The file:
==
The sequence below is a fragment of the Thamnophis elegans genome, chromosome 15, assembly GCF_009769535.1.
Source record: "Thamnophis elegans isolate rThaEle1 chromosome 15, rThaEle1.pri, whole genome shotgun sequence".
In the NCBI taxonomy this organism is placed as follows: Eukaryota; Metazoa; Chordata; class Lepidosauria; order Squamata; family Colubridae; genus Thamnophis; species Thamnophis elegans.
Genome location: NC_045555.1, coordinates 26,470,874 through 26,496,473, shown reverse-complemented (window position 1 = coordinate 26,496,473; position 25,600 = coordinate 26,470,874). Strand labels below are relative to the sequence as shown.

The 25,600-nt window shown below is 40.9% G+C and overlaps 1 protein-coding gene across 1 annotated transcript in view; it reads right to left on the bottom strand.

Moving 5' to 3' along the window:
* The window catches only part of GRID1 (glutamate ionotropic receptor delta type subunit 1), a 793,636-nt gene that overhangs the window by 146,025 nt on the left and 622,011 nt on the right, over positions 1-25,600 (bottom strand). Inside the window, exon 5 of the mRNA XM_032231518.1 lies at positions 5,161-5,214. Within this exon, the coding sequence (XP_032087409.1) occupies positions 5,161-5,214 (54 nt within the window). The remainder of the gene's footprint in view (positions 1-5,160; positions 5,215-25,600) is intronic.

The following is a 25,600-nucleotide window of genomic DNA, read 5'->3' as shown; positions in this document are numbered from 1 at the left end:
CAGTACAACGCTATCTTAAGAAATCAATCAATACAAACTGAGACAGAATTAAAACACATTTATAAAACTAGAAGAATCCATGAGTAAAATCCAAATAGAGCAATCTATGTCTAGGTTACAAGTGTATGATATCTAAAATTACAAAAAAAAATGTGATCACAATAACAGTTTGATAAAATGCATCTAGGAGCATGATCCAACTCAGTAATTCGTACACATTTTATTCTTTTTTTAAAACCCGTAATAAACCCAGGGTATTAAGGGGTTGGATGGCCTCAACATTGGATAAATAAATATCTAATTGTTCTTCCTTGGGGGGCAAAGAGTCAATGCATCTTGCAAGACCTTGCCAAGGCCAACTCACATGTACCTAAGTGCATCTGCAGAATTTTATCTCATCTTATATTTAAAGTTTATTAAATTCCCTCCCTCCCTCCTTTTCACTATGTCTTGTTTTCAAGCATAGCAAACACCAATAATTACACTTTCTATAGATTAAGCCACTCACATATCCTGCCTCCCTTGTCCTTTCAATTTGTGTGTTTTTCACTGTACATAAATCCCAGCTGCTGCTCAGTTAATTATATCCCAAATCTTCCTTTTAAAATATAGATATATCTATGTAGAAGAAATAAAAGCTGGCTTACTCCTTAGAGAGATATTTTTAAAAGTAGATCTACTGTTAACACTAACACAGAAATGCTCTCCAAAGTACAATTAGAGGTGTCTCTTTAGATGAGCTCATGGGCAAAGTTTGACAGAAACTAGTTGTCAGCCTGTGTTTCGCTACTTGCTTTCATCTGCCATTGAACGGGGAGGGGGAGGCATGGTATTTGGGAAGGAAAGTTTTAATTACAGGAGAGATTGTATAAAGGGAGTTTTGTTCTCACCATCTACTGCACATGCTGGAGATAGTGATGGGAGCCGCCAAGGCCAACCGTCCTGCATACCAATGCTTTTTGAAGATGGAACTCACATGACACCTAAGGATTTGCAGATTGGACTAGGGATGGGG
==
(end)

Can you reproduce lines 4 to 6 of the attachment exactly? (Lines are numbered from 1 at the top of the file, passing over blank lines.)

Genome location: NC_045555.1, coordinates 26,470,874 through 26,496,473, shown reverse-complemented (window position 1 = coordinate 26,496,473; position 25,600 = coordinate 26,470,874). Strand labels below are relative to the sequence as shown.

The 25,600-nt window shown below is 40.9% G+C and overlaps 1 protein-coding gene across 1 annotated transcript in view; it reads right to left on the bottom strand.

Moving 5' to 3' along the window: